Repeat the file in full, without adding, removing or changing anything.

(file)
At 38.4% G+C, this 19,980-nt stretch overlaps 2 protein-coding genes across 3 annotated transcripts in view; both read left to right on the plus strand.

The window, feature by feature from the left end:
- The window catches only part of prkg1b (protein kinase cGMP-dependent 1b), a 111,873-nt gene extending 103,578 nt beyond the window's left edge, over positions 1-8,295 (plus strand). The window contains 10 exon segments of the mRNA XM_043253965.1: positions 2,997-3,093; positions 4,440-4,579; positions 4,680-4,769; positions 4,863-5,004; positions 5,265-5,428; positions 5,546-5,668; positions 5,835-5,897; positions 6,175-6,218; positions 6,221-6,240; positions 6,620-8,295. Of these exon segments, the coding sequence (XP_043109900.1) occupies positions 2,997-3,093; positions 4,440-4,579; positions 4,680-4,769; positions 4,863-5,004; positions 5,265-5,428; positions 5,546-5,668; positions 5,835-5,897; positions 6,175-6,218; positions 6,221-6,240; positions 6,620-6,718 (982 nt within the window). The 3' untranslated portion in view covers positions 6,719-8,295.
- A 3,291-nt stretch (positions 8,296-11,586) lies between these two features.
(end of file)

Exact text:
At 38.4% G+C, this 19,980-nt stretch overlaps 2 protein-coding genes across 3 annotated transcripts in view; both read left to right on the plus strand.

The window, feature by feature from the left end:
- The window catches only part of prkg1b (protein kinase cGMP-dependent 1b), a 111,873-nt gene extending 103,578 nt beyond the window's left edge, over positions 1-8,295 (plus strand). The window contains 10 exon segments of the mRNA XM_043253965.1: positions 2,997-3,093; positions 4,440-4,579; positions 4,680-4,769; positions 4,863-5,004; positions 5,265-5,428; positions 5,546-5,668; positions 5,835-5,897; positions 6,175-6,218; positions 6,221-6,240; positions 6,620-8,295. Of these exon segments, the coding sequence (XP_043109900.1) occupies positions 2,997-3,093; positions 4,440-4,579; positions 4,680-4,769; positions 4,863-5,004; positions 5,265-5,428; positions 5,546-5,668; positions 5,835-5,897; positions 6,175-6,218; positions 6,221-6,240; positions 6,620-6,718 (982 nt within the window). The 3' untranslated portion in view covers positions 6,719-8,295.
- A 3,291-nt stretch (positions 8,296-11,586) lies between these two features.